−−⏑⏑¦⏑−−−¦¦−⏑−⏑¦⏑−⏑−ktvā tad-upabhogena prāpta-janma-phalāṁ sa tām |
−−−−¦⏑−−−¦¦−−⏑⏑¦⏑−⏑−bodhi-prāptau samartho 'bhūt saṁtarpita-ṣaḍ-indriyaḥ || 12.112
He caused her, by eating that food,
To attain the fruit of her birth,
And he became capable of attainment of awakening,
His six senses now being fully appeased.
In today's verse saṁtarpita-ṣaḍ-indriyaḥ (“his six senses being fully appeased”) harks back to the saṁtarpitendriyatayā of BC12.104:
"Worn out by hunger, thirst and fatigue, with a mind that, from fatigue, is not well in itself, / How can one obtain the result which is to be realized by mental means – when one is not contented? //12.103//Contentment is properly obtained from keeping the senses constantly appeased; / By full appeasement of the senses, wellness of the mind is realized. //12.104// In one whose mind is well and tranquil, samādhi, balanced stillness, sets in. / In one whose mind is possessed of samādhi, dhyāna, meditative practice, progresses.//12.105// Through meditation's progress are obtained dharmas, timeless teachings, by which is realized the deathless – / That hard-won, quieted, unaging, ultimate immortal step.” //12.106//
These four verses linger in the mind as a concise summary, in the words of the bodhisattva, of what the Buddha's teaching is all about.
They remind us that wellness of the mind is not our ultimate end. Wellness of the mind is rather part of the means-whereby, a step in the middle way leading in the direction of the ultimate step. And a step in the direction of wellness of the mind is full appeasement of the senses.
So ascetic endeavor to negate the senses is no kind of M.W. and being in thrall to the senses is no kind of M.W. either. Those two approaches are not part of the means-whereby and are nowhere on the middle way.
Rather, appeasement of the senses is a middle path between those two extremes, leading to that wellness of the mind which is conducive to enjoyment of samādhi, which leads to progress in Zen practice, by which means are attained dharmas on the side of awakening.
In today's verse EBC translated the 4th pāda “all his six senses being now satisfied,” and EHJ as “through the satisfaction of the six sense faculties.”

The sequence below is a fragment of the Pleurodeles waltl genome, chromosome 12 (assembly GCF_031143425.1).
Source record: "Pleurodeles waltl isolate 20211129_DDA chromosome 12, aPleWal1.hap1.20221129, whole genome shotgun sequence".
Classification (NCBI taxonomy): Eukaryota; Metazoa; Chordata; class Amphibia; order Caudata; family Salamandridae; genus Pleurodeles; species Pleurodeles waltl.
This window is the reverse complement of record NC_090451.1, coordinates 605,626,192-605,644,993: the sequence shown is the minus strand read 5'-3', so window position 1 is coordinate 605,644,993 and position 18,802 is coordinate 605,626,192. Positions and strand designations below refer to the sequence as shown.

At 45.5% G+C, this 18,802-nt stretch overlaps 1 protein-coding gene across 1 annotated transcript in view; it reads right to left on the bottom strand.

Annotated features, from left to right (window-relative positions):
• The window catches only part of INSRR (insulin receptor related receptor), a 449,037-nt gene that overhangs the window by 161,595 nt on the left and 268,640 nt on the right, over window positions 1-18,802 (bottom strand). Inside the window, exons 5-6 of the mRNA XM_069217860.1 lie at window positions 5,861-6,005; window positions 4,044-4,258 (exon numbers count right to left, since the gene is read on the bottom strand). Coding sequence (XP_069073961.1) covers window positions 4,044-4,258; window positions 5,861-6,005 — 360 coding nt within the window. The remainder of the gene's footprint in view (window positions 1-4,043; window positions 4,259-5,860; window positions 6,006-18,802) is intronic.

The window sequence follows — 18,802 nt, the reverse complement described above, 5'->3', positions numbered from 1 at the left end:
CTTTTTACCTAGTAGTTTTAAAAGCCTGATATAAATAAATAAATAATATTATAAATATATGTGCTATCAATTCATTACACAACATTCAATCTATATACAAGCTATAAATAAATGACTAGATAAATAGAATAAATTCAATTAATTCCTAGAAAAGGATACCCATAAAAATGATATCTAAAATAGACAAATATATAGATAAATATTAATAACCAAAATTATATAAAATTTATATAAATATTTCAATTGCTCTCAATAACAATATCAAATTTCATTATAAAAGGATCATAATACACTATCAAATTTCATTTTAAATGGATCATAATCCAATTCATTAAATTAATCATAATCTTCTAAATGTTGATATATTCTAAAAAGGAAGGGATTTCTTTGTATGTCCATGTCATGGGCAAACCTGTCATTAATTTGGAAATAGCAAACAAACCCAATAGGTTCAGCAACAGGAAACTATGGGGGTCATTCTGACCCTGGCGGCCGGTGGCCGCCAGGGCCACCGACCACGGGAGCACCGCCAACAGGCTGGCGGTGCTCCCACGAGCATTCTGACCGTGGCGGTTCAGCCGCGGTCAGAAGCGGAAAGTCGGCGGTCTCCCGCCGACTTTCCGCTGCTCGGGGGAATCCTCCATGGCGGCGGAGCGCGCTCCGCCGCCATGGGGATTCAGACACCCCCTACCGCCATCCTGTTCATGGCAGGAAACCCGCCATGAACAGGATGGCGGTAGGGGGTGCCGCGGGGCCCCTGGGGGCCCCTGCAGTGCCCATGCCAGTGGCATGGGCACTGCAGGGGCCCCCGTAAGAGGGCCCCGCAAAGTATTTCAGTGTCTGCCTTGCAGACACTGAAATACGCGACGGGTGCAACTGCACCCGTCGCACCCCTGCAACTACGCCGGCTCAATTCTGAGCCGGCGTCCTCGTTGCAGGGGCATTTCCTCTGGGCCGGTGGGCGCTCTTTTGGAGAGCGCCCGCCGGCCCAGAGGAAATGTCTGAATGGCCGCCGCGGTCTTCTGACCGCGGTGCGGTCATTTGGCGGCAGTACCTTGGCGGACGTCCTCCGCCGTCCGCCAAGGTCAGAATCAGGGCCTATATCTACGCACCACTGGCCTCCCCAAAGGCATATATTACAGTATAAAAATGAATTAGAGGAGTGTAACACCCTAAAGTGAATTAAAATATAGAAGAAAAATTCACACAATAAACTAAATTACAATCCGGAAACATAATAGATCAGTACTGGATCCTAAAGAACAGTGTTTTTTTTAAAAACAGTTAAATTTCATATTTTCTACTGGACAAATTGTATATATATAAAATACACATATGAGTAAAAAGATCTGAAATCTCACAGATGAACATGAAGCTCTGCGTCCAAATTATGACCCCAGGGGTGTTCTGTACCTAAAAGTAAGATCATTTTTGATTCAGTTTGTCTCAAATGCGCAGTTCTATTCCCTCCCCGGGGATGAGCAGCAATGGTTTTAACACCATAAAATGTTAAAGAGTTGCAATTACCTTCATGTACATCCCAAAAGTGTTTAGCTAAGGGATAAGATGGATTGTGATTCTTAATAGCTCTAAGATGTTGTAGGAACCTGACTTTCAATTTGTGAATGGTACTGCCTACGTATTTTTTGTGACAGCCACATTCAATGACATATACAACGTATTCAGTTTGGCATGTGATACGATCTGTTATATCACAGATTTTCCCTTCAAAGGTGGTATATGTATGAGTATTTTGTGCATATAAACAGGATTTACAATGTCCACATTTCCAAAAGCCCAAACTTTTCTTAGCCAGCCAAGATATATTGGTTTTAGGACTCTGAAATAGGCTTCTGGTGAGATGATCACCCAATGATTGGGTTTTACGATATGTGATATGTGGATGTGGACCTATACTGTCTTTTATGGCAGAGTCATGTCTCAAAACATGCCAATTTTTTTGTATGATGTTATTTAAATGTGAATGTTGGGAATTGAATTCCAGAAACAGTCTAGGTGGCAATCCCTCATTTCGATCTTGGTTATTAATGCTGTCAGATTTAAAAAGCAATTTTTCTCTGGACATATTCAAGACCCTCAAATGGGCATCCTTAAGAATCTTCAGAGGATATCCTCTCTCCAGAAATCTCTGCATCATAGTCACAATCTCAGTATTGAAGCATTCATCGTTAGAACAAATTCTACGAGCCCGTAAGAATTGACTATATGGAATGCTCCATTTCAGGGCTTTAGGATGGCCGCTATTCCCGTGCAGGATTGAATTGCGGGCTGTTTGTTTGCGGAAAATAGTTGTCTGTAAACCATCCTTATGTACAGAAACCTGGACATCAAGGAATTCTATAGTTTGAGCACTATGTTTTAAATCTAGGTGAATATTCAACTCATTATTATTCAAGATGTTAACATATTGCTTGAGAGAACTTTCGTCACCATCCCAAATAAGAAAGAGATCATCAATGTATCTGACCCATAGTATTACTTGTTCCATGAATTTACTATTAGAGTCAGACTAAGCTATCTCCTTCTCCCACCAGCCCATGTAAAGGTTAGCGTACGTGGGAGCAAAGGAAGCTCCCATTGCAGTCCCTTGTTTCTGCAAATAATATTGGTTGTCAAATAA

But as a translation of saṁtarpita in BC12.104, EHJ favoured the word “appeasement” (“from the full appeasement of the senses the mind becomes well-balanced”).
appesen, from Anglo-French apeser, apaiser, from a- (from Latin ad-) + pais peace
EHJ's translation was first published in 1936, just before the word “appeasement” started to acquire some seriously negative barnacles. In 1938 Neville Chamberlain famously claimed to have secured peace for our time, but history typically took an ironic turn and appeasement has been regarded since as a misguided policy.
I am finding the history of the 20th century seriously interesting at the moment. Yesterday I finished reading a book titled Lords of Finance. It is the one book that the recently retired head of the US Federal Reserve, Ben Bernanke, recommended to anybody who wanted to understand the financial crisis that surfaced with the collapse of Lehman Brothers in 2008.
The Lords of Finance of the title were the central bankers of the UK (Montagu Norman), US (Benjamin Strong / George Harrison), France, and Germany. The narrative of their efforts is not a bad way of understanding the broad sweep of 20th century history -- from the Pax Britannica founded on the gold standard, through the First World War, the US stock market bubble, and crash of 1929, the Great Depression, the Second World War, and the ensuing period of post-war prosperity during the Pax Americana.